SURF 2021: Test Design for Extremely Resilient System

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2021 SURF: project description

  • Mentor: Richard M. Murray
  • Co-mentor: Josefine Graebener

Project Description

Experiment proposition for the extreme resilience project. The rover is located in a test area with several target locations of different scientific value. The goal is to maximize the scientific output of the mission (maximize the reward of the locations visited and downlinked), while components of the rover fail and therefore its capabilities degrade. For every failure in the system, the rover will need to autonomously decide on the best action to take to maximize the reward of the mission.

As future space missions become more advanced, targets further away from Earth become reachable, and with them come greater technical challenges. Spacecraft will have to downlink valuable science data, while potentially encountering more uncertain, hostile and isolated environments. Increasing distance from Earth results in a substantial light time delay, while hostile environments take a toll on the spacecraft and limit the mission lifetime. Due to these reasons, time is a critical resource, and Earth-based problem resolution may be inadequate – the spacecraft needs to resolve problems autonomously and efficiently. It will need to be resilient in this uncertain and communication-constrained environment [1].

Functional redundancy enables a system to continue operation by leveraging incidental capabilities of components, such as using a CPU to generate heat or a wheel as a rotation sensor, and therefore gain resilience beyond component redundancy and diversification. We are developing an “extreme resilience” concept for space missions which aims to utilize functional redundancy in spacecraft components to autonomously reconfigure the spacecraft to adapt to spacecraft failures or environmental changes. This adaptation will be made via on-board reasoning to decide which action will lead towards providing the most valuable science data.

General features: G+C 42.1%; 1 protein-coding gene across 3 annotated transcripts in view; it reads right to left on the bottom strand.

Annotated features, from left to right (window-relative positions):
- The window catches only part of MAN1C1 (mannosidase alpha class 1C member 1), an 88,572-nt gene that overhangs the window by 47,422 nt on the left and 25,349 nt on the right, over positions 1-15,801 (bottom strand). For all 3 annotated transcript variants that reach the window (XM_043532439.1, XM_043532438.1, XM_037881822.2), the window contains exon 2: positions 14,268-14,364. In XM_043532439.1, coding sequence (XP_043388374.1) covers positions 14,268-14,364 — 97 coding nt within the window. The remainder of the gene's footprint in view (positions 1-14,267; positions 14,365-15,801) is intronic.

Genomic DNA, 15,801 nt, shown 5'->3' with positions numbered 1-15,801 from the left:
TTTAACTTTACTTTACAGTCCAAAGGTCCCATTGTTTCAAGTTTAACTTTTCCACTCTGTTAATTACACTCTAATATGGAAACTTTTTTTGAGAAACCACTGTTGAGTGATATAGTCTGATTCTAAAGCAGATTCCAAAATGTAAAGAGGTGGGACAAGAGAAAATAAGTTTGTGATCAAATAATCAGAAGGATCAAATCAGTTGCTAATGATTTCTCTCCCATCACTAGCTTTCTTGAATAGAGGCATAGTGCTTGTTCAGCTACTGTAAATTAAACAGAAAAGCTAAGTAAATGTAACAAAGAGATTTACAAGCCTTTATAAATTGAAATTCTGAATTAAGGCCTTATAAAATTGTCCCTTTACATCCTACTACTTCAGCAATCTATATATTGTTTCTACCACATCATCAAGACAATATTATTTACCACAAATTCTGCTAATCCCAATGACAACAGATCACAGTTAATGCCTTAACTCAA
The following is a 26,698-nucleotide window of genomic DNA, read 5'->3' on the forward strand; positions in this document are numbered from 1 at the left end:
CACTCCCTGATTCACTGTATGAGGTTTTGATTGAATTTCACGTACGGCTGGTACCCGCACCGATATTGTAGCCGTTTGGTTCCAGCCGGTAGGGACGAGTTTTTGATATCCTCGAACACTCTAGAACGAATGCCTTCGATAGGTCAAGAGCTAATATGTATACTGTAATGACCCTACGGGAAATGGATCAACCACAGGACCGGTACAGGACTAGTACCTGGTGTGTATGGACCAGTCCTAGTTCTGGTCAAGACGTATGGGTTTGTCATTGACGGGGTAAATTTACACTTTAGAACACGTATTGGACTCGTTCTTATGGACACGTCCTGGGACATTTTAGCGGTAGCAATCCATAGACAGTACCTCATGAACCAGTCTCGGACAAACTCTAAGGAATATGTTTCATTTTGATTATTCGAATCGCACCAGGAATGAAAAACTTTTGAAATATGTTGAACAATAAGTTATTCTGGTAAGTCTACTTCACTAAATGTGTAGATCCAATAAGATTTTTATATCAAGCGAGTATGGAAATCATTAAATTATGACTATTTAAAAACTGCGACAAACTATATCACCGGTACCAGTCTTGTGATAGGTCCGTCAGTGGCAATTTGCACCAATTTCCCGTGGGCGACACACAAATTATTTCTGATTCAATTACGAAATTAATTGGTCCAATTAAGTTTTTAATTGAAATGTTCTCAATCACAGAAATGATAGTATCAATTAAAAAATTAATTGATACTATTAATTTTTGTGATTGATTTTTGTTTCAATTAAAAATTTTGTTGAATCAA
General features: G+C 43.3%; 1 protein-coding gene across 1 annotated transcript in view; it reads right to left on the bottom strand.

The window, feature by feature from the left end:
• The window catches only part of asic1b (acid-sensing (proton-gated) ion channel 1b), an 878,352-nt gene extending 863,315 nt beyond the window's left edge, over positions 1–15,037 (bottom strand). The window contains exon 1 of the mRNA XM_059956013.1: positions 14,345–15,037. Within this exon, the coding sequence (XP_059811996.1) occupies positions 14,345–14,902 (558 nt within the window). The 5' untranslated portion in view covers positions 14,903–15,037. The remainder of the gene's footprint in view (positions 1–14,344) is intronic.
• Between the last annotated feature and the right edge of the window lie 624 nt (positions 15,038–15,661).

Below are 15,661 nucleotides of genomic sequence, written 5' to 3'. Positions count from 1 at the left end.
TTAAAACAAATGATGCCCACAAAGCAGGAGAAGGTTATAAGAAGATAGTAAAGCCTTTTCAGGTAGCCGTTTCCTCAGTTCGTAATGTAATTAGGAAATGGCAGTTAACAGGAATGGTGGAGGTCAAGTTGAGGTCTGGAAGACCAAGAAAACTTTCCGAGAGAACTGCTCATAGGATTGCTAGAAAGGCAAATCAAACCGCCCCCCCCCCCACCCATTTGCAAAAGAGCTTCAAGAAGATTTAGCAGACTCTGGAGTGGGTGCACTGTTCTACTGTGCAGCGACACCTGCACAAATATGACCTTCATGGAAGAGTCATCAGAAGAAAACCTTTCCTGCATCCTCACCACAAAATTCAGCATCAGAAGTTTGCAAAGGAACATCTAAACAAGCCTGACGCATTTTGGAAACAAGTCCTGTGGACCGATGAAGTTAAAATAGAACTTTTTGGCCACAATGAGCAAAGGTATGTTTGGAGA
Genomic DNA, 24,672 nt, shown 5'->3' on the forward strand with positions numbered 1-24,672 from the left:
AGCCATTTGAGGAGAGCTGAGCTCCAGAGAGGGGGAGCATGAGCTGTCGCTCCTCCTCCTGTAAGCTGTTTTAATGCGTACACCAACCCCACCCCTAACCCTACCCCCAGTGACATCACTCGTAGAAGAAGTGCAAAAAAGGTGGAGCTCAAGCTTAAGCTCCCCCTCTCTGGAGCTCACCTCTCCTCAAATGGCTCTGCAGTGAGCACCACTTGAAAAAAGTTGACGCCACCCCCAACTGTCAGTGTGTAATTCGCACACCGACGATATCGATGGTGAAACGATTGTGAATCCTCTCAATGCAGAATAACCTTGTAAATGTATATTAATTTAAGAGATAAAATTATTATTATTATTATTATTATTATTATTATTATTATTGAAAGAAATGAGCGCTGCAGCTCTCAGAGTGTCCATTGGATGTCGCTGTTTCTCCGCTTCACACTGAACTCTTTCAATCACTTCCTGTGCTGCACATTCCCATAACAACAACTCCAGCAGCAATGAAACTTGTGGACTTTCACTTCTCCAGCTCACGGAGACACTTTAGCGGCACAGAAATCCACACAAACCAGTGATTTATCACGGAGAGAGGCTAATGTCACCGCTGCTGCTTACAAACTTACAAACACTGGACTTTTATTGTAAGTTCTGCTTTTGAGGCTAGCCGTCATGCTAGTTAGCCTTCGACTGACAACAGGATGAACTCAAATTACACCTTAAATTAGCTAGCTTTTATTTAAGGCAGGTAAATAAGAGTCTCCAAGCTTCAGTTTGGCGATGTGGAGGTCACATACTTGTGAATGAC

As a motivating application, we chose to develop a concept of a rover whose mission is to reach one particular location, or to get there as close as possible. The spacecraft should redistribute computation tasks between the onboard and the payload computer, reroute commands within the spacecraft and continue driving while part of the system fails.

Testing of this system should be done according to the principles of chaos engineering [2], a software testing practice invented by Netflix, which defines a way of independent testing during production, by breaking the system to gain confidence in its capabilities.

This SURF project should test the extreme resilience concept by defining a metric to evaluate the system’s resilience, a hypothesis of the expected system behavior, and design test cases subject to the constraints given. For example, fail 5 components in any order for an arbitrary amount of time, and try to do the most damage to the system. These test cases shall then be implemented and analyzed according to the metric to identify weaknesses of the system. This can be done entirely via simulation or can be implemented on a hardware implementation, depending on what is available and possible to use at that point.

Familiarity with Python would be beneficial. If a hardware implementation is chosen, experience in experimental robotics and ROS is an advantage.


[1] 2018 Workshop on Autonomy for Future NASA Science Missions: Ocean Worlds Design Reference Mission Reports,, October 10-11, 2018, Pittsburgh, PA

[2] Ali Basiri, Niosha Behnam, Ruud de Rooij, Lorin Hochstein, Luke Kosewski, Justin Reynolds, Casey Rosenthal, "Chaos Engineering", IEEE Software, vol.33, no. 3, pp. 35­41, May­June 2016, DOI:10.1109/MS.2016.60